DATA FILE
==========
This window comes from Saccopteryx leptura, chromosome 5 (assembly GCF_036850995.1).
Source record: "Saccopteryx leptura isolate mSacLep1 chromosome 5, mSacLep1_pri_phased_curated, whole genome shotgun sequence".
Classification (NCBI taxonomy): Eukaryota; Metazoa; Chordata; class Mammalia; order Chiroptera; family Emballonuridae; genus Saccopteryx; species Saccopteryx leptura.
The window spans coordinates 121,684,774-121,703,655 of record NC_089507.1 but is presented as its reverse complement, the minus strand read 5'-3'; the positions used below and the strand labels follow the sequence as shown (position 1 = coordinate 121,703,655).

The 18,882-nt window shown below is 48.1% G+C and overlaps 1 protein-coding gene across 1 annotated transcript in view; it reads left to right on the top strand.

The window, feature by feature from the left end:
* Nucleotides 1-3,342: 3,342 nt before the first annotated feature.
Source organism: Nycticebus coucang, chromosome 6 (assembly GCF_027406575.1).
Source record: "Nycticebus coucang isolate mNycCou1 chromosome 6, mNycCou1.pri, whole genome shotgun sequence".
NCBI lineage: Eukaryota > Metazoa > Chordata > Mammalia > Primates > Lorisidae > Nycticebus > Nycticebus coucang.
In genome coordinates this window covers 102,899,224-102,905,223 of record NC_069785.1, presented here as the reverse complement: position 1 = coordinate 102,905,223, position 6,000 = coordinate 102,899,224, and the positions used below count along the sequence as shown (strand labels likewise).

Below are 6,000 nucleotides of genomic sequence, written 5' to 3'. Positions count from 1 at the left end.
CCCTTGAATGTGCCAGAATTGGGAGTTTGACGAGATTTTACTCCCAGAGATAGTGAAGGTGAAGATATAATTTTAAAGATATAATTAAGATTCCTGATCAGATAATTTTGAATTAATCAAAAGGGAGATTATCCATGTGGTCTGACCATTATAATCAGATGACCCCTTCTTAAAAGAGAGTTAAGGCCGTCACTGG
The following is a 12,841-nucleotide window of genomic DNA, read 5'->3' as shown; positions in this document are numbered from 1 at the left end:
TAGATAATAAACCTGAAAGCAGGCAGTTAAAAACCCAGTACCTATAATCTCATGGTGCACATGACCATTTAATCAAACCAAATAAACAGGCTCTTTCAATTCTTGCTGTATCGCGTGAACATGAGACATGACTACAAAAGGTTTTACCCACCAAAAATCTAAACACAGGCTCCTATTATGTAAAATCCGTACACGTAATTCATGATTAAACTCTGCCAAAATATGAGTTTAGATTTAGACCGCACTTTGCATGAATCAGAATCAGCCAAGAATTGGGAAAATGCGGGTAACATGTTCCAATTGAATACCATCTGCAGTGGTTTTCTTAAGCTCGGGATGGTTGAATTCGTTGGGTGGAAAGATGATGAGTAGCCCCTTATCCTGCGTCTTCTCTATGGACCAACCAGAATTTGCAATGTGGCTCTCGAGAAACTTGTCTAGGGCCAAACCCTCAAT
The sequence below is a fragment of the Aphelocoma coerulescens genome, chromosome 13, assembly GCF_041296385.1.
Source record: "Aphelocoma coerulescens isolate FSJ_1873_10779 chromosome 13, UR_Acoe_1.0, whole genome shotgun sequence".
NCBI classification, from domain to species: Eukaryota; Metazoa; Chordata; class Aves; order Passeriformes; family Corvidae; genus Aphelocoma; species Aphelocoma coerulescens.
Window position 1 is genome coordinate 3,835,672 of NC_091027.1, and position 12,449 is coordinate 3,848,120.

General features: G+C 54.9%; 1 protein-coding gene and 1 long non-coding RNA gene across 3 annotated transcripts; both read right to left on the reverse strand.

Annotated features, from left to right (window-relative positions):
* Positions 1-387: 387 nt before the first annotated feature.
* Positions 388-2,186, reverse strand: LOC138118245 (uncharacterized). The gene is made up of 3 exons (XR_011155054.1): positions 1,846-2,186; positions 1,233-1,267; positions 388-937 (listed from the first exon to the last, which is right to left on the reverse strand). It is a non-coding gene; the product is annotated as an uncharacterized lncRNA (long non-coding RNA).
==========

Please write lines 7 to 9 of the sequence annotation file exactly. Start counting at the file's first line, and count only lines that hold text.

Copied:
* Nucleotides 1-3,342: 3,342 nt before the first annotated feature.
Source organism: Nycticebus coucang, chromosome 6 (assembly GCF_027406575.1).
Source record: "Nycticebus coucang isolate mNycCou1 chromosome 6, mNycCou1.pri, whole genome shotgun sequence".